Amendment 2 on Medical Marijuana Gets More Support and Opposition
Around the State
The proposal has won the support of Law Enforcement Against Prohibition (LEAP), a group of more than 150,000 supporters across the nation. LEAP came out strongly behind Amendment 2 and pushed back against criticism of the proposal from the Florida Sheriffs Association (FSA).
“Voters deserve to know that many of us in law enforcement do not wish to stand between them and their doctors when it comes to marijuana,” said Neill Franklin, the executive director of LEAP, on Wednesday. Franklin served 34 years in law enforcement in Maryland, rising to the rank of major and working for the state police and the Baltimore Police Department.
“It is a waste of taxpayer dollars to make suffering people risk arrest, a criminal record, physical danger and even poisoning on the illicit market,” Franklin said. “Like any other medicine their doctors recommend, they should be able to obtain quality medical marijuana in a safe, lawful marketplace where the proceeds are not going to benefit criminal gangs and drug cartels.”
Noting some media reports have hit the FSA for going overboard in attacking Amendment 2, Franklin said his group would fight their claims.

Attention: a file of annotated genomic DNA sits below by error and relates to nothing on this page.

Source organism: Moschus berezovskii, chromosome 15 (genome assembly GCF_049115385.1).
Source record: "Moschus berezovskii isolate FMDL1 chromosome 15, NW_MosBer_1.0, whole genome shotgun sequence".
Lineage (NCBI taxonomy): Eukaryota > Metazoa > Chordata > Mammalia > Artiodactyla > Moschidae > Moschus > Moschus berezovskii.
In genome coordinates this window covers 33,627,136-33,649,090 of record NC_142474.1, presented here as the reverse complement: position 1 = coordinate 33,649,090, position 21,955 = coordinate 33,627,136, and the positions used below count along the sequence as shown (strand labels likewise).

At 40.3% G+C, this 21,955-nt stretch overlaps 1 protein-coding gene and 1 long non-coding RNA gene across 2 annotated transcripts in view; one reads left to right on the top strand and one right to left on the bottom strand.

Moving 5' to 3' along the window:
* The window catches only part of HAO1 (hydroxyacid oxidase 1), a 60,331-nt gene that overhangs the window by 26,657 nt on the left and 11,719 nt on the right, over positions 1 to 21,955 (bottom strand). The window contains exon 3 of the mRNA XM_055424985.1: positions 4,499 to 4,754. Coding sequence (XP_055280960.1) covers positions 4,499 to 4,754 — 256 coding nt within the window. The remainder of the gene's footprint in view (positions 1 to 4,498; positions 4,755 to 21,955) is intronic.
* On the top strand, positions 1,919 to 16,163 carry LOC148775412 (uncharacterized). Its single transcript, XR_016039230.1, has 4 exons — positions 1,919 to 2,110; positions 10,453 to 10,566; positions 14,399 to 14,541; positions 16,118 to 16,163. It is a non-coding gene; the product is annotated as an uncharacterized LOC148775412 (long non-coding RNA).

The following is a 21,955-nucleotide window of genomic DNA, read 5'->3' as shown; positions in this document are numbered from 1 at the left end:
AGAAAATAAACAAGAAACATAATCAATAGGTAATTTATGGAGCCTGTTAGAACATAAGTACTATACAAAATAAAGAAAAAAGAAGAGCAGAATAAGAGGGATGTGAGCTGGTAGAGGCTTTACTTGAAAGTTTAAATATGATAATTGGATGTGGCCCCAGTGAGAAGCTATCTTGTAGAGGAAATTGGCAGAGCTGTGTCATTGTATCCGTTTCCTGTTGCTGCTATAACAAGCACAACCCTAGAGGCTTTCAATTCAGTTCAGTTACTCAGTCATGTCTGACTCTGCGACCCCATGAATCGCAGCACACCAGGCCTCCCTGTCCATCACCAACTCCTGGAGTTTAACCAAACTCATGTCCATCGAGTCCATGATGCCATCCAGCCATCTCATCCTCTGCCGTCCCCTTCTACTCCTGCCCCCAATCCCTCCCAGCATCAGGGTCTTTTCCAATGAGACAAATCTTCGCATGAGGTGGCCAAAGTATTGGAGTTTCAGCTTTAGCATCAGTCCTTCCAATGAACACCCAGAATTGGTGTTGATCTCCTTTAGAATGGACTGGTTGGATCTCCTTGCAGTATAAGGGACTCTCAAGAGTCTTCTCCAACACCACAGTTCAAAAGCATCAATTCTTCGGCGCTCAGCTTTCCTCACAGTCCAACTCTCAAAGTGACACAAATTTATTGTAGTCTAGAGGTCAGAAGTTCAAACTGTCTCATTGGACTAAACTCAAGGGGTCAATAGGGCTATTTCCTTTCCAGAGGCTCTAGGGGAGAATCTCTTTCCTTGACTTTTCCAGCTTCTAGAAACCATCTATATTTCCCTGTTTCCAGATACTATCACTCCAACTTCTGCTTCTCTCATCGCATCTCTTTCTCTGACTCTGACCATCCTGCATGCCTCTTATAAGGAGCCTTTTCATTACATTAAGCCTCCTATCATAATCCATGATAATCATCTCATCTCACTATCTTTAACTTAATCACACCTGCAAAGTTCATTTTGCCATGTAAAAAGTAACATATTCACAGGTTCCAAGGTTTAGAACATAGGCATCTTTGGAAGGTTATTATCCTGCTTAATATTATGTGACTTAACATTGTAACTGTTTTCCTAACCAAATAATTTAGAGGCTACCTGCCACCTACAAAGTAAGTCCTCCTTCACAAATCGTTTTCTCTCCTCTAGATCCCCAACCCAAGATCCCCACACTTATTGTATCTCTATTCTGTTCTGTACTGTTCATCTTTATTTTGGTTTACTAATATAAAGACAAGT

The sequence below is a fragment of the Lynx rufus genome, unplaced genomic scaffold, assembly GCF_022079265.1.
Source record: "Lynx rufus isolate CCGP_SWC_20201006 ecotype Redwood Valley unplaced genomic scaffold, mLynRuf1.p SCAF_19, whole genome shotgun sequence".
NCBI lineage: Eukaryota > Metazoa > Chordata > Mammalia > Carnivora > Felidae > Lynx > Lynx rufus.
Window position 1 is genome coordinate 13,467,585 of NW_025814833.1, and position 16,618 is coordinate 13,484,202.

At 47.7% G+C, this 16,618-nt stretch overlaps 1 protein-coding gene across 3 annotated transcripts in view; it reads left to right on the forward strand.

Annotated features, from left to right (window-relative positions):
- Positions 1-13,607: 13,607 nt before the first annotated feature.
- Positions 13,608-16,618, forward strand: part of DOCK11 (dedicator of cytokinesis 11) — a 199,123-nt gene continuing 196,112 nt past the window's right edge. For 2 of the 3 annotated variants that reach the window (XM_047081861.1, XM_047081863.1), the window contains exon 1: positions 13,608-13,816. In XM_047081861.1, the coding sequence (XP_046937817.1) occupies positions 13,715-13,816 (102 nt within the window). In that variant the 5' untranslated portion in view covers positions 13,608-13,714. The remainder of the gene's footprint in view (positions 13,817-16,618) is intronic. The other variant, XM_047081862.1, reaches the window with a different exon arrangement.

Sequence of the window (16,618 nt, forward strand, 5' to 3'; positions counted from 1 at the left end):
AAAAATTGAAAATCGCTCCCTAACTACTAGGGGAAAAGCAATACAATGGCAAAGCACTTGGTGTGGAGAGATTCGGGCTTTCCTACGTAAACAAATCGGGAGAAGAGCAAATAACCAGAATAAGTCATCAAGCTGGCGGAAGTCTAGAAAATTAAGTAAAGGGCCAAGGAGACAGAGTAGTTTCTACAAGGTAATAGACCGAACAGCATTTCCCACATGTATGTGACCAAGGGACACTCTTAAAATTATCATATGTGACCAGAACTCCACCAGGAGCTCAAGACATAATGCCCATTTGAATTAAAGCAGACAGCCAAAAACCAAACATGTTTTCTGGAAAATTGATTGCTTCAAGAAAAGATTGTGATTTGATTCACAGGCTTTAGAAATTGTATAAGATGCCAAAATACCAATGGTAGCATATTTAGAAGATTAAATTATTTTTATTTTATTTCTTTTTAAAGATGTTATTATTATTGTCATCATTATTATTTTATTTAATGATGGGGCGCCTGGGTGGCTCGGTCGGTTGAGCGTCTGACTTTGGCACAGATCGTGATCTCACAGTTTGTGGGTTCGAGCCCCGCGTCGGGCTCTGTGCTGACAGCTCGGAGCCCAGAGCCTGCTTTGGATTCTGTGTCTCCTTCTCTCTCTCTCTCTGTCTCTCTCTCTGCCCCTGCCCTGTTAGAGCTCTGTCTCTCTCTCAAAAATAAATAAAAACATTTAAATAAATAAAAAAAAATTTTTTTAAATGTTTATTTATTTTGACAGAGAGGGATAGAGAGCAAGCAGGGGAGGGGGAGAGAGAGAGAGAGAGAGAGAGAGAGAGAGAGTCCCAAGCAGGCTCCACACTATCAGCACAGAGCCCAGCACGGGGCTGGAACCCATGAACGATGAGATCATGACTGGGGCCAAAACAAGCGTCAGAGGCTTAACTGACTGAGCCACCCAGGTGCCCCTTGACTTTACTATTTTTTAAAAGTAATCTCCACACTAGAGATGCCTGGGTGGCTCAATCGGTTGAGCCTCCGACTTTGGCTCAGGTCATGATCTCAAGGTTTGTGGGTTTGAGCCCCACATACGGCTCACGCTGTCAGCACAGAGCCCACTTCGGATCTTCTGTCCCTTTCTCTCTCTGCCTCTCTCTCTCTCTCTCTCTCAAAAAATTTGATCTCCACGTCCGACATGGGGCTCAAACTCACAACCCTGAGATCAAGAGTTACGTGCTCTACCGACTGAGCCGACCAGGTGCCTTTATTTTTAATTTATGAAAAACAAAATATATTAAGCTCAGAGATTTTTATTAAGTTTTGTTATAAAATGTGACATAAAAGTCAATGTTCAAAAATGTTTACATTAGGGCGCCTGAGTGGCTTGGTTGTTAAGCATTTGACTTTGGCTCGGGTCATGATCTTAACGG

“As these newspapers point out, the sheriffs’ fear-mongering claims are nonsense: repeated studies over many years in states that permit medicinal marijuana have found no evidence of increased teen usage, no increase in crime -- and an actual reduction in the number of traffic fatalities,” said Franklin. “In the face of a desperate fear campaign, LEAP’s members will continue to serve the people of Florida as a ‘truth squad’ that will respond to the wild misstatements and distortions about Amendment 2.”
But the proposed amendment continues to draw opposition, including from the social and religious conservative group Florida Family Action (FFA). On Tuesday, the FFA announced it would hold a conference call next week with experts tackling Amendment 2 which the group defined as a “constitutional amendment to legalize pot in our state." Dr. Stephanie Haridopolos, the president of the Brevard County Medical Society and the wife of former Florida Senate President Mike Haridopolos, will be speaking on the call. So will attorney Susan Kelsey and Tre' Evers, from the Vote No on 2 Campaign.
“The ballot summary is very deceptive as it states initially it is for ‘debilitating diseases’ but the actual language that goes into the Florida Constitution and supposedly enforced says pot can be dispensed for any ‘other conditions,’ read here: any pain, discomfort, cramps, fatigue, etc.," the FFA insisted on Tuesday before backing the “Charlotte’s Web" bill passed by the Legislature and signed into law by Gov. Rick Scott earlier this year. “There is currently a bill which passed out of the Legislature and is now law which allows for the legitimate use of a non-euphoric strain of this drug that is not smoked and is used for treating painful seizures in children and other truly debilitating diseases, so this amendment is not needed for medical uses.”
For Amendment 2 to be adopted, 60 percent of voters have to support it on the November ballot.
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